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Rock and hard places
A chat with Styx guitarist James 'JY' Young
In rock ‘n’ roll, as in life, the only constant is change.
The Chicago–based band Styx has followed an extraordinarily complex evolutionary road. Founded in the early 1970s by singer/pianist Dennis DeYoung and lead guitarist James “JY” Young, both of them songwriters with big visions (and big egos), Styx landed on a winning formula when the two mainstays learned to play to one another’s strengths (DeYoung as a balladeer with a taste for the theatrical, Young a rocker with an ear for the big, catchy riff).
DeYoung’s “Lady,” from Styx II, shows us the blueprint for what was to be one of the defining sounds 1970s FM radio – starting as a tender ballad, it quickly accelerates into a sonic blast of tough guitar and drums and an electric wall of thickly–layered vocal harmonies.
It was the ‘70s, it was sophisticated arena–rock, and Styx had four consecutive multi–platinum albums.
Things went into overdrive when second guitarist Tommy Shaw joined the band, and his songs – including “Renegade,” “Fooling Yourself,” “Blue Collar Man” and “Mademoiselle” – brought the quality level even higher.
Most of Styx’s biggest chart hits, however, were written and lead–sung by DeYoung, including “Lady,” “Come Sail Away,” “The Grand Illusion,” “The Best of Times” and the band’s only chart–topping single, the decidedly non–rock ‘n’ roll “Babe.”
All this cross–pollination took its toll on Styx, with DeYoung’s futuristic rock opera Kilroy Was Here (1983) rubbing Young, Shaw and the other members of the band entirely the wrong way. “Mr. Roboto,” the heavily computerized single from Kilroy, was not received enthusiastically by anybody. The next step was mutiny, with DeYoung tossed unceremoniously from his own band.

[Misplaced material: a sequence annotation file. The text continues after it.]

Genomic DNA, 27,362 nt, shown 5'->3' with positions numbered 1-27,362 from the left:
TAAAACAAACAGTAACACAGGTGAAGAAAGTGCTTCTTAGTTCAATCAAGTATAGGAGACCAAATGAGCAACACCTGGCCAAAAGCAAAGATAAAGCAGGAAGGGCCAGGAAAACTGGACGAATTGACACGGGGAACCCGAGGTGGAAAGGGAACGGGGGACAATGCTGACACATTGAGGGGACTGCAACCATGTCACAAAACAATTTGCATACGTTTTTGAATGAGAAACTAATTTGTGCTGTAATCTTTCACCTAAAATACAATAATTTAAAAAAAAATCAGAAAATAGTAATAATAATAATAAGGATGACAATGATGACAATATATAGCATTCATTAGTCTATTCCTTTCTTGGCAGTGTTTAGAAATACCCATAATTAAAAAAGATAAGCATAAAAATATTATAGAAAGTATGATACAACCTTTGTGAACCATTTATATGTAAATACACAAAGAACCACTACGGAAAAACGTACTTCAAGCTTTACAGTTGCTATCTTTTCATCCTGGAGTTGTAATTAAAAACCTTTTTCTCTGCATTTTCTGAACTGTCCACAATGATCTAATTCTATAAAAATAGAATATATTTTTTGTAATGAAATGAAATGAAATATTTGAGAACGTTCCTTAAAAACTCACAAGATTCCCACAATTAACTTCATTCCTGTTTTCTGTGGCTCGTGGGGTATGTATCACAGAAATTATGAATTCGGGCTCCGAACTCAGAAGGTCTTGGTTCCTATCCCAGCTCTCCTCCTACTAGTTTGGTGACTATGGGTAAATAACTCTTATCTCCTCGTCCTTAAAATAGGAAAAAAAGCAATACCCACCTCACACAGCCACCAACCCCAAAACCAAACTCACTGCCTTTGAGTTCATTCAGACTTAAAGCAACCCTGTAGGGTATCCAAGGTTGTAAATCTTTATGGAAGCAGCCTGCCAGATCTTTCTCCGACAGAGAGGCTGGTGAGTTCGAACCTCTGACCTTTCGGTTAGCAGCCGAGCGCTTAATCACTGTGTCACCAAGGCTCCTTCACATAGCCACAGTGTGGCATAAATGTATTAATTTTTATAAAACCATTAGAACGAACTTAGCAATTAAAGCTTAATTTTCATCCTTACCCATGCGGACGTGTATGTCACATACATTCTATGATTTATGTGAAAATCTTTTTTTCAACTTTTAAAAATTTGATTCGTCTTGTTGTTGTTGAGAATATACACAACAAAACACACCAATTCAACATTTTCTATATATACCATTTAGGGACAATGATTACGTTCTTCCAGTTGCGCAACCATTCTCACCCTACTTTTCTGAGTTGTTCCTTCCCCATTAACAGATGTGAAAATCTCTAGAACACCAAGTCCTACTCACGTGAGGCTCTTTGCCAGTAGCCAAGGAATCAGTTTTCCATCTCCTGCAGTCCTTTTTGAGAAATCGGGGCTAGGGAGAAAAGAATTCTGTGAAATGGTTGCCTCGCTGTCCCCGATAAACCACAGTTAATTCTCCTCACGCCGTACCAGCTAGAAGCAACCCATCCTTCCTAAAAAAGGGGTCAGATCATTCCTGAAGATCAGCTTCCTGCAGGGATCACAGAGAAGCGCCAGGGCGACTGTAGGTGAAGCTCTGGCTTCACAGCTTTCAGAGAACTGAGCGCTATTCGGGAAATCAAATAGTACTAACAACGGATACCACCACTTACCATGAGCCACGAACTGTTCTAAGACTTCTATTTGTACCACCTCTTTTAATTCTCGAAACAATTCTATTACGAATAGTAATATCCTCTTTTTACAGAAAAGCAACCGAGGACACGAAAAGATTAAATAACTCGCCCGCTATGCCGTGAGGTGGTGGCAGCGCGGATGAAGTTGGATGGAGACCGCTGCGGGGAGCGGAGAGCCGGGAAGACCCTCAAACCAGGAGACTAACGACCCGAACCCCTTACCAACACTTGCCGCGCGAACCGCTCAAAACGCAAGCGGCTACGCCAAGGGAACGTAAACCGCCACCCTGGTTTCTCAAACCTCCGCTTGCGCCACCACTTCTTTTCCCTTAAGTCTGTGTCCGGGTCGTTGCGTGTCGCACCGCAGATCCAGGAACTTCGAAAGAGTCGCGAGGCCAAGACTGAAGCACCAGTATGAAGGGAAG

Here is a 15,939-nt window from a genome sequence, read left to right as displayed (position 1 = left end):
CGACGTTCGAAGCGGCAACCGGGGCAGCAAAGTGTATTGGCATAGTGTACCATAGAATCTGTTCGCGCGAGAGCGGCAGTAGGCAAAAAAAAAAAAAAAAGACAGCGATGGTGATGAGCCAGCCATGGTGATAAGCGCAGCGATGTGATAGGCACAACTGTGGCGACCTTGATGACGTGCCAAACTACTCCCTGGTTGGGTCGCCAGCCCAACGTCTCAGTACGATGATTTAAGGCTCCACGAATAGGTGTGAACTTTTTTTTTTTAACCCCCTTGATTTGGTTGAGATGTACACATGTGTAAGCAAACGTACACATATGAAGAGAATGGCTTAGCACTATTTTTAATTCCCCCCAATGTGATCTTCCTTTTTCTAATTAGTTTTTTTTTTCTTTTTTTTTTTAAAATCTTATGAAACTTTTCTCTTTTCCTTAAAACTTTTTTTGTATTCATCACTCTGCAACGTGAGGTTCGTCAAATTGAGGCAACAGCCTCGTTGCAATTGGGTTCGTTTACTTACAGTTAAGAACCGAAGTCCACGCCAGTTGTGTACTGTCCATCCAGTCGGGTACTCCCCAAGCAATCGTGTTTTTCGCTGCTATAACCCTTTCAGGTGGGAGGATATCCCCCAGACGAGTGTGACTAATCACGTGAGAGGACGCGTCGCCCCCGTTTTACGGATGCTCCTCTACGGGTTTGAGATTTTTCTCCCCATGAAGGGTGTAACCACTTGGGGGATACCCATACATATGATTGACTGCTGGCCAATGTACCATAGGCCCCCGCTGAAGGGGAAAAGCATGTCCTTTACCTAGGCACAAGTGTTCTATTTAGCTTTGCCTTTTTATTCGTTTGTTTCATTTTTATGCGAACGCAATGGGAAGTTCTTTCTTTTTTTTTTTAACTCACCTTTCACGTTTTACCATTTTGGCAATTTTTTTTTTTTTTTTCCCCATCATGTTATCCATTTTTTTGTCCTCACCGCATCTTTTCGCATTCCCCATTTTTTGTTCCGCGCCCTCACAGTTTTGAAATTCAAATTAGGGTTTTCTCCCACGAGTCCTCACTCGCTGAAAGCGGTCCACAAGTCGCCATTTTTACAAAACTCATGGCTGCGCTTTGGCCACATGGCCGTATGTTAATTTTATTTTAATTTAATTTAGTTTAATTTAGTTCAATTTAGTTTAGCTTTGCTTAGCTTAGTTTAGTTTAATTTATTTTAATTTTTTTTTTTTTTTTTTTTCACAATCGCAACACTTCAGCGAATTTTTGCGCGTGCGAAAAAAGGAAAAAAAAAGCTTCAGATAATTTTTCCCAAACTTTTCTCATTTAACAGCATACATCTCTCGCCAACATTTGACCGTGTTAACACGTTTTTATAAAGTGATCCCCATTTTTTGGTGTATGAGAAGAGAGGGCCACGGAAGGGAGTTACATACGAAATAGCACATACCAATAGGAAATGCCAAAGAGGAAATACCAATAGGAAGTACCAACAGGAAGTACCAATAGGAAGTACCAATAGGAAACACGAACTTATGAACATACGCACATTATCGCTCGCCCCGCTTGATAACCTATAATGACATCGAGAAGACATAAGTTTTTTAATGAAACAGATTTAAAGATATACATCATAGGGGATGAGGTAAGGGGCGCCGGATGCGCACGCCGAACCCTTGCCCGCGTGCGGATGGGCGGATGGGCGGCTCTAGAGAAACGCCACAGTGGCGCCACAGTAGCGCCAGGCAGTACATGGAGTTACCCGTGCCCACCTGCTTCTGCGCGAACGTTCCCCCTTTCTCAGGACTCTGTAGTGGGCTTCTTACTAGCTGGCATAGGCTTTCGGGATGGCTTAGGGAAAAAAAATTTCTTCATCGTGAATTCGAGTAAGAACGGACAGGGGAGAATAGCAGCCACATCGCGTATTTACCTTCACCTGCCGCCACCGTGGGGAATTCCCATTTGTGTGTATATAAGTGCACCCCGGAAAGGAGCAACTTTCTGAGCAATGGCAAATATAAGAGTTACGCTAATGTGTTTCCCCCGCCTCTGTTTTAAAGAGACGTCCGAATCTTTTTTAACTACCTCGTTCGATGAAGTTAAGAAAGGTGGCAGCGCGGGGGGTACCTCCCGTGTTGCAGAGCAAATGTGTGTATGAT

A brief olive–branch reunion with DeYoung in 1999 brought out the old animosities, and today Young and Shaw perform as Styx, with drummer Todd Sucherman, keyboardist Lawrence Gowan and bassist Ricky Phillips. From all reports, it’s a very high–energy show.
Founding bassist Chuck Panozzo sometimes tours with the band.
Let’s rewind: At the dawn of the 1970s, Panozzo and his twin brother John (on drums) were playing with DeYoung in the southside Chicago band TW4, when they went looking for a new guitarist. James Young, who just come out of college with a degree in mechanical engineering, turned up to audition.
And that moment, so long ago, is where we begin our interview with JY.
“My band did cutting–edge deep tracks, obscure album tracks and our own originals, whereas Dennis and the Panozzos played pop songs that everybody wanted to hear. And they were making money. I had never seen them play, but I sort of looked down on anybody who did what they did. My band broke up, and I heard they were looking for a guitar player. I just wanted to be a working musician. When Dennis recounts it today, he says that I was the most arrogant human being he’d ever met in his life. And I probably was.”